CONCLUSION: At this age, FCR is genetically determined in Nile tilapia. A selective breeding program could be possible and could help enabling the development of a more sustainable aquaculture production.
RESULTS: We used 12 highly polymorphic microsatellite loci to identify 50 individual jaguars. We detected high levels of genetic diversity across loci (HE = 0.61, HO = 0.55, and NA = 9.33). Using Bayesian clustering and multivariate models to assess gene flow and genetic structure, we identified one single group of jaguars (K = 1). We identified critical areas for jaguar movement that fall outside the boundaries of current protected areas in central Belize. We detected two main areas of high landscape permeability in a stretch of approximately 18 km between Sittee River Forest Reserve and Manatee Forest Reserve that may increase functional connectivity and facilitate jaguar dispersal from and to Cockscomb Basin Wildlife Sanctuary. Our analysis provides important insights on fine-scale genetic and landscape connectivity of jaguars in central Belize, an area of conservation concern.
CONCLUSIONS: The results of our study demonstrate high levels of relatively recent gene flow for jaguars between two study sites in central Belize. Our landscape analysis detected corridors of expected jaguar movement between the Cockscomb Basin Wildlife Sanctuary and the Maya Forest Corridor. We highlight the importance of maintaining already established corridors and consolidating new areas that further promote jaguar movement across suitable habitat beyond the boundaries of currently protected areas. Continued conservation efforts within identified corridors will further maintain and increase genetic connectivity in central Belize.
RESULTS: To our knowledge, this is the first report on the CCL3L1 copy number that has been attempted among Malaysians and the Chinese ethnic group exhibits a diverse pattern of CCL3L1 distribution copy number from the Malay and Indian (p
RESULTS: Karyotypic analysis confirmed that all 93 animals phenotypically identified as swamp buffaloes with 48 chromosomes, all 7 as crossbreds with 49 chromosomes, and all 5 as murrah buffaloes with 50 chromosomes. The D-loop of mitochondrial DNA analysis showed that 10 haplotypes were observed with haplotype diversity of 0.8000 ± 0.089. Sequence characterization revealed 72 variables sites in which 67 were parsimony informative sites with sequence diversity of 0.01906. The swamp and murrah buffaloes clearly formed 2 different clades in the phylogenetic tree, indicating clear maternal divergence from each other. The crossbreds were grouped within the swamp buffalo clade, indicating the dominant maternal swamp buffalo gene in the crossbreds.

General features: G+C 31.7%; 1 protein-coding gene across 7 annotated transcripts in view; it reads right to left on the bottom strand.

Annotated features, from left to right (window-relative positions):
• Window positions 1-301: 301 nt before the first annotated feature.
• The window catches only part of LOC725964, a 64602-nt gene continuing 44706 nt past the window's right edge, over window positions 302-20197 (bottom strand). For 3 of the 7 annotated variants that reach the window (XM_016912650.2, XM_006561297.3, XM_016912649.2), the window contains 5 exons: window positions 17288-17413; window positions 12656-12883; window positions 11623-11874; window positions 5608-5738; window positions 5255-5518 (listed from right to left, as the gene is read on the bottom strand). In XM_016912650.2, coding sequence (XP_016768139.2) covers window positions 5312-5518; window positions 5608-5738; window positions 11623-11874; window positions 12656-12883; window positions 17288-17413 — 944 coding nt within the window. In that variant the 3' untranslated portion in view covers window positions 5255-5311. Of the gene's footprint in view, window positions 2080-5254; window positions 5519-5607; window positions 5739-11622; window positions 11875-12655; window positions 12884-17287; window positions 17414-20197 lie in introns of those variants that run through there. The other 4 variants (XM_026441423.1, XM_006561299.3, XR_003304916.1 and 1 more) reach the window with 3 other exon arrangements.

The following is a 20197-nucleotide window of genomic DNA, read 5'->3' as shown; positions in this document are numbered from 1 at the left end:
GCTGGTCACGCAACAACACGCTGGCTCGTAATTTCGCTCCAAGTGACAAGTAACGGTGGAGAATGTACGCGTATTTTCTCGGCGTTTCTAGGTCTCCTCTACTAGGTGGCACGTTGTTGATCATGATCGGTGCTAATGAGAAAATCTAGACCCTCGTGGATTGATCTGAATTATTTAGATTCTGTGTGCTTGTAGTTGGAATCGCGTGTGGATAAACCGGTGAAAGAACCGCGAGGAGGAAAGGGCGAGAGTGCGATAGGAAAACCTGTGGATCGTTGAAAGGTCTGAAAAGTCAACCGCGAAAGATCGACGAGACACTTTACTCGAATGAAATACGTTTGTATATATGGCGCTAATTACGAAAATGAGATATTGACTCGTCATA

CONCLUSION: Thus, the karyotyping could be used to differentiate the water buffaloes while genotypic analysis could be used to characterize the water buffaloes and their crossbreds.
RESULTS: We identified a total of 644,225 SNPs in 131 neuropeptide genes in 6 worldwide population groups from a public database. Of these, 5163 SNPs that had ΔDAF |(African - non-African)| ≥ 0.20 were identified and fully annotated. A total of 20 outlier SNPs that included 19 missense SNPs with a moderate impact and one stop lost SNP with high impact, were identified in 16 neuropeptide genes. Our results indicate that an overall strong population differentiation was observed in the non-African populations that had a higher derived allele frequency for 15/20 of those SNPs. Highly differentiated SNPs in four genes were particularly striking: NPPA (rs5065) with high impact stop lost variant; CHGB (rs6085324, rs236150, rs236152, rs742710 and rs742711) with multiple moderate impact missense variants; IGF2 (rs10770125) and INS (rs3842753) with moderate impact missense variants that are in linkage disequilibrium. Phenotype and disease associations of these differentiated SNPs indicated their association with hypertension and diabetes and highlighted the pleiotropic effects of these neuropeptides and their role in maintaining physiological homeostasis in humans.